Summer 2023 Was the Hottest on Record Globally, New Figures Show

Marine and atmospheric heat waves battered most of the Northern Hemisphere, unleashing fires and deadly storms.

(Bloomberg) — This summer was the warmest on record globally by a large margin as extreme heat waves impacted North America, Europe and Asia, according to Europe’s Earth observation agency Copernicus. 

Temperatures in June, July and August were 0.66 degrees Celsius above the average between 1991 and 2020, Copernicus said. The month of August alone was the warmest on record globally and the second-warmest month ever — only after July 2023. 

“The scientific evidence is overwhelming,” said Samantha Burgess, deputy director of the Copernicus Climate Change Service. “We will continue to see more climate records and more intense and frequent extreme weather events impacting society and ecosystems, until we stop emitting greenhouse gases.”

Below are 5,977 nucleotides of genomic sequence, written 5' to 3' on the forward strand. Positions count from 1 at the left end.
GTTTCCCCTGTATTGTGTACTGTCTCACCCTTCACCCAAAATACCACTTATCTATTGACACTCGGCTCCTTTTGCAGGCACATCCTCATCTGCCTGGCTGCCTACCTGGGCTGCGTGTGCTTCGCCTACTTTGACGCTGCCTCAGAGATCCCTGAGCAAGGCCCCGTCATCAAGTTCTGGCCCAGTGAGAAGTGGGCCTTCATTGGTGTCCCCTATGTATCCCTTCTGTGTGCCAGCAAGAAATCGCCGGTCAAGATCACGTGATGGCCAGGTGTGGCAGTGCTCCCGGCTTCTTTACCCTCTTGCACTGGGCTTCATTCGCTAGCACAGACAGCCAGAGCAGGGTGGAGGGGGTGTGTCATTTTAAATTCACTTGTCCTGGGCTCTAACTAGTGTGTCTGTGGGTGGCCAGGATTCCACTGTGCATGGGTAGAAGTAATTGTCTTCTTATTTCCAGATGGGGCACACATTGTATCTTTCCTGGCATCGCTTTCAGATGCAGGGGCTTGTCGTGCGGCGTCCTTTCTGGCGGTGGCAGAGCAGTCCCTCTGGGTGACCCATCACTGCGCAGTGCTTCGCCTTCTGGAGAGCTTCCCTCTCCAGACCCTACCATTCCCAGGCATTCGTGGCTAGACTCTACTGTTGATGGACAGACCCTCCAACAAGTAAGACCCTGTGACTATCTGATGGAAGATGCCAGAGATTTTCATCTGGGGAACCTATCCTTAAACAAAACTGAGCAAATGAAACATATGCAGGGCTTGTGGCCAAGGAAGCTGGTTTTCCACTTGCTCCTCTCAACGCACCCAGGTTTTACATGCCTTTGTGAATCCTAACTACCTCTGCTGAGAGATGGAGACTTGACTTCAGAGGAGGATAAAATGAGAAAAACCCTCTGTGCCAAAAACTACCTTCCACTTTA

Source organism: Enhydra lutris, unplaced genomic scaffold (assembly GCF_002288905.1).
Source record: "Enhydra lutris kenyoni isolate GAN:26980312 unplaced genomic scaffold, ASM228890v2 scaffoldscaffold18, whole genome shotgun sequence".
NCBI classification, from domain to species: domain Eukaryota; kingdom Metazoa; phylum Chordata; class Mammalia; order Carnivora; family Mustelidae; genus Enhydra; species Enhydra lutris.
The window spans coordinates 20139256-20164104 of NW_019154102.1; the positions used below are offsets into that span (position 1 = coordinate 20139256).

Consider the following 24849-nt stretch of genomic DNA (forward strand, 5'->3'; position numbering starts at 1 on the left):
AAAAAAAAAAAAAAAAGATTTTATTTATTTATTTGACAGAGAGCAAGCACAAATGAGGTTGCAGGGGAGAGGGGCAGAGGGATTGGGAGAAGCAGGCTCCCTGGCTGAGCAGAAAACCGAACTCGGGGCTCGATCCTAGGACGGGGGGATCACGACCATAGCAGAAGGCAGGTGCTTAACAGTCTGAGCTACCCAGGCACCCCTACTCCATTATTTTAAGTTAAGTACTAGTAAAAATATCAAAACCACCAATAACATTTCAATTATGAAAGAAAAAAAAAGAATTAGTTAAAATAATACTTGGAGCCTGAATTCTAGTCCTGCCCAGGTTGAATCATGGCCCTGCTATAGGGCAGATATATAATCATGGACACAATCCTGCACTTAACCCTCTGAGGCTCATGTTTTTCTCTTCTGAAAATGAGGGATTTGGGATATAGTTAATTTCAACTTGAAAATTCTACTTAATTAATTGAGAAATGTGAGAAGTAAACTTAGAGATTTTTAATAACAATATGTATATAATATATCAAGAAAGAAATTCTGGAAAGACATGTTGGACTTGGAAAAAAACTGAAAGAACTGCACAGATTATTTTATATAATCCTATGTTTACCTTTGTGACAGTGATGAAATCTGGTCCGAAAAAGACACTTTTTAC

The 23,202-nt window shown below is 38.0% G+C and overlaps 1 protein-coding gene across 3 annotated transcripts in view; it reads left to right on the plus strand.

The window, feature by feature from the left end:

Human emissions of greenhouse gases have warmed the planet by about 1.1C since pre-industrial times. Intense heat and sudden rains have resulted in tens of thousands of deaths and billions in losses on every continent. Efforts to reduce humanity’s carbon footprint are still not enough to slow the pace of climate change, with global emissions hitting a record in 2022. 

August was around 1.5C warmer than the average between 1850 and 1900, Copernicus said. That means global temperatures briefly reached the threshold of warming countries agreed to aim for at the end of the century when they signed the Paris Agreement in 2015.

This year is on track to be one of the warmest on record, with the first eight months of the year ranking second-warmest on record, only 0.01C below 2016, the current hottest year on record. 

That heat in the atmosphere over the summer was worsened by a long period of unusually high temperatures that started in April. August beat sea heat records for all previous months since recordings started in the 1970s, with temperatures 0.55C above the historic average for the month. Most unusual were temperatures in the North Atlantic, which breached a new record of 25.19C on Aug. 31.

Antarctic sea ice remained at a record low and 12% below the historic average for the month, Copernicus reported. Concentrations of sea ice in the Arctic was 10% below the average, but above the historic minimum reached in August 2012.

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